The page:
Wednesday, October 8, 2014

Some messages are still to hard to swallow

I wrote a sort of manifesto poem when Peter offered the poetry class a prompt form a favorite poet of his (wouldn't you know, I saw his book yesterday and today forgot his name?). It was "I did/not follow the script". How could I resist? I didn't. The poem may not be a good one in poetic terms but it tells the story and ends with the lesson learned.  The story was discussed in class with recognition. No one actually remarked on the lesson -- I think they did not get it.  Truly revolutionary feminism is not in style, certainly not among our senior citizenry, which is the make up of the class, male and female.
But it seems to me the only way to end these horrible wars is for the women to be more active than those in Lysistrata -- to indeed kill the warrior when he returns victorious.

In parental exasperation my mother declared
“You’ll marry Kenny Craigmile
and be a farmer’s wife.”
In adolescent rage, I ran to my room --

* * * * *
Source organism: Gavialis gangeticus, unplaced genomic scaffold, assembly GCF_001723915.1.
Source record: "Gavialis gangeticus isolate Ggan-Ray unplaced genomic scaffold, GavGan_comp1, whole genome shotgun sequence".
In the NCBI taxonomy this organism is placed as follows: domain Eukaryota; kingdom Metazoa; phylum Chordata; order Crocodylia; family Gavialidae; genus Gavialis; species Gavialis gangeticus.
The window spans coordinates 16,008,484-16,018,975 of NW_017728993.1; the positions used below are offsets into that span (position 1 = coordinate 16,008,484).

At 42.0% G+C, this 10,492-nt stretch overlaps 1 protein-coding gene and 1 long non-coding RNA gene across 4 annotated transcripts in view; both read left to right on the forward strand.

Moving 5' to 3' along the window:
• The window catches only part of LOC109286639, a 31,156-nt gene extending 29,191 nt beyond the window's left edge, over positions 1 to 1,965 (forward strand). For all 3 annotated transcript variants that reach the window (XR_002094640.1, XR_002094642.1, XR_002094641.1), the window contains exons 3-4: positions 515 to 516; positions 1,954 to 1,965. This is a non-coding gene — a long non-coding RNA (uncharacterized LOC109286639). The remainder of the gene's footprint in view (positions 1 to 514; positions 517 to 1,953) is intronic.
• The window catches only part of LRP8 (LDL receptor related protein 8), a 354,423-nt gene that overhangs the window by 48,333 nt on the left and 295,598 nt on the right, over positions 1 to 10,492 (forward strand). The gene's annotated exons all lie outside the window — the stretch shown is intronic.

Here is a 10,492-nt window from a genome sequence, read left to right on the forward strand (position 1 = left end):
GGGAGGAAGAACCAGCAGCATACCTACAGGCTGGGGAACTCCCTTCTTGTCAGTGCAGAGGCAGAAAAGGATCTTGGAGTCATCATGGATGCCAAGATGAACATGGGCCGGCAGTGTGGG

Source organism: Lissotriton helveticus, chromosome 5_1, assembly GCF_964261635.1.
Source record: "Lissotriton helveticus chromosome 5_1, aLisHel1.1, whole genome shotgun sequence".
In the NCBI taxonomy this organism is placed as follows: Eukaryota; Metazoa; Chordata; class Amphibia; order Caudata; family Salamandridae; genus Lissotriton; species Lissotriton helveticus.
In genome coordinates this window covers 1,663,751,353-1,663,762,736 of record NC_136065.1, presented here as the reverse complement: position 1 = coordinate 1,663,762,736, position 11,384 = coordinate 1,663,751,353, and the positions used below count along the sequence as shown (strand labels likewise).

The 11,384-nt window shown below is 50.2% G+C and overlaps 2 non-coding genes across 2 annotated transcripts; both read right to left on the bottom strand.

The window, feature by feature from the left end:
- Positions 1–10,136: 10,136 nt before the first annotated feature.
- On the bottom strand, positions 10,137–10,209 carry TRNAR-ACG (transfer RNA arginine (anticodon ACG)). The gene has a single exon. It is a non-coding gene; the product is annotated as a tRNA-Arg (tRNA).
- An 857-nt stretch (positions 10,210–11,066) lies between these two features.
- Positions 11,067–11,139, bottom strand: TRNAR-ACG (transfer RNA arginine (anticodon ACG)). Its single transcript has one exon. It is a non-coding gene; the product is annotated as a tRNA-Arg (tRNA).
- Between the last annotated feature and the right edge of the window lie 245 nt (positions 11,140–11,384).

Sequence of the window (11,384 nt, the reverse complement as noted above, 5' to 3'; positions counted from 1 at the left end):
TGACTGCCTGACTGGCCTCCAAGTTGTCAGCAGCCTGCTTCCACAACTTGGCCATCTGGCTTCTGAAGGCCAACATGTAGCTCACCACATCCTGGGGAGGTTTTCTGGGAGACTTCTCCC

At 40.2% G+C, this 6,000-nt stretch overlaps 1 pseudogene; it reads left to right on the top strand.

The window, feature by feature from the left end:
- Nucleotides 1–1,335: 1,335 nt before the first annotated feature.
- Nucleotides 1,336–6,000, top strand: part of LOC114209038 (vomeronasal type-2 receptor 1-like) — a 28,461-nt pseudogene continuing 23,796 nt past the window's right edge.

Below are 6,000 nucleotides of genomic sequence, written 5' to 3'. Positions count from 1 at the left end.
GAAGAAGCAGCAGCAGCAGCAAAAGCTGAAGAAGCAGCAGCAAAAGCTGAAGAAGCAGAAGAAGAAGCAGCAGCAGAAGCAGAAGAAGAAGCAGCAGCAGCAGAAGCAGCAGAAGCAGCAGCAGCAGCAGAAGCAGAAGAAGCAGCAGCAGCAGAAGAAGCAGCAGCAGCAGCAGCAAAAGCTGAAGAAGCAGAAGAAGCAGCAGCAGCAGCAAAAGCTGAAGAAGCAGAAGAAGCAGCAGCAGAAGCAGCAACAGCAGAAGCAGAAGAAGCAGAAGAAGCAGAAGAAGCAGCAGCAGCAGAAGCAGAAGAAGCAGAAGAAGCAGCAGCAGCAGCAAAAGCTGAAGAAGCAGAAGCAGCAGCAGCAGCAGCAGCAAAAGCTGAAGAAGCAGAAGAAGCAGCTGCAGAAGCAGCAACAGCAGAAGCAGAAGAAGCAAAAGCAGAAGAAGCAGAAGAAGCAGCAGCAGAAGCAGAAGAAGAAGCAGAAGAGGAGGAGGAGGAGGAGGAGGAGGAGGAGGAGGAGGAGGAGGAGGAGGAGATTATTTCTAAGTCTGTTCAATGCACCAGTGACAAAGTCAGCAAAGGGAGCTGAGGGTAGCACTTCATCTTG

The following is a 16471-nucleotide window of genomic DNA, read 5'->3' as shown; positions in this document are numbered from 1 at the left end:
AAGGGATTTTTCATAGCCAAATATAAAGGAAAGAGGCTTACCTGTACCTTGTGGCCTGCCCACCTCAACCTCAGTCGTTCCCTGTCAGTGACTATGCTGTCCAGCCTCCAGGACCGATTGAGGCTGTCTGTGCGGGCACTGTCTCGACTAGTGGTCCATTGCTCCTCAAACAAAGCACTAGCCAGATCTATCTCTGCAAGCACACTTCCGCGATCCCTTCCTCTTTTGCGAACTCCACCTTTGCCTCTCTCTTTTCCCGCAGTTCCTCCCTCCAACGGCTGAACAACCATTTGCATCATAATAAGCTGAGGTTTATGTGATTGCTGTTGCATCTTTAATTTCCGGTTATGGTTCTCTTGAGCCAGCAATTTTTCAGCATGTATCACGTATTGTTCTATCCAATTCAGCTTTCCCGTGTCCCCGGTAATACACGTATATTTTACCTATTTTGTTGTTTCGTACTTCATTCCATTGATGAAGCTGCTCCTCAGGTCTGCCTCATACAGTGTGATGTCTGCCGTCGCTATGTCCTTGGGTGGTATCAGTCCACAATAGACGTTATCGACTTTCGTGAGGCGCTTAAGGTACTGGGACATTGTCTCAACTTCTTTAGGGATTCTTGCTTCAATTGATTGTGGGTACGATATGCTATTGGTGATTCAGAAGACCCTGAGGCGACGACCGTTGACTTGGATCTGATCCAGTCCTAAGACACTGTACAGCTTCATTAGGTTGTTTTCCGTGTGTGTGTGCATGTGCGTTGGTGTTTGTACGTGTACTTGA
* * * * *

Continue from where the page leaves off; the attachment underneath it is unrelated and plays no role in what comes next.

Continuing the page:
I had learned not to make a scene --
I wrote in my diary, She understands
Nothing, Nothing! NOTHING!!!

Nor did I. I moved farther and farther away
From her and from Kenny Craigmile
But the script of gender, caste, education
Was strongly writ in the 1950s USA:
I succumbed, in my own way, to mating,
nesting, a little social climbing.

Educating myself beyond college courses
I discovered The Feminine Mystique,
Then wrote my first important script,
The End of the Teflon-Coated Life.
I struggled to write strong scripts –
to learn to make scenes; but I could not
Write scenes like men did. For them scenes
Came naturally loud, violent, profame
Or clever, contrived, intellectualized.

My heroine became Clytemnestra who,
Unlike patient, prevaricating Penelope,
Worked with her lover to ruled Mycenae
Well. She killed filicide Agamemnon
When he returned victorious from Troy.
She has been reviled these many millennia.
Men wrote the scripts about war and women.


barbara judge said...

June -- Very much a feminist poem. Men did write the scripts and still are doing it today. However, many women now see through their deceit but unfortunately many are still in the game of playing "Penelope." Nice post. -- barbara

June Calender said...

Thank you for understanding, Barbara. It seems feminist insights are out of style.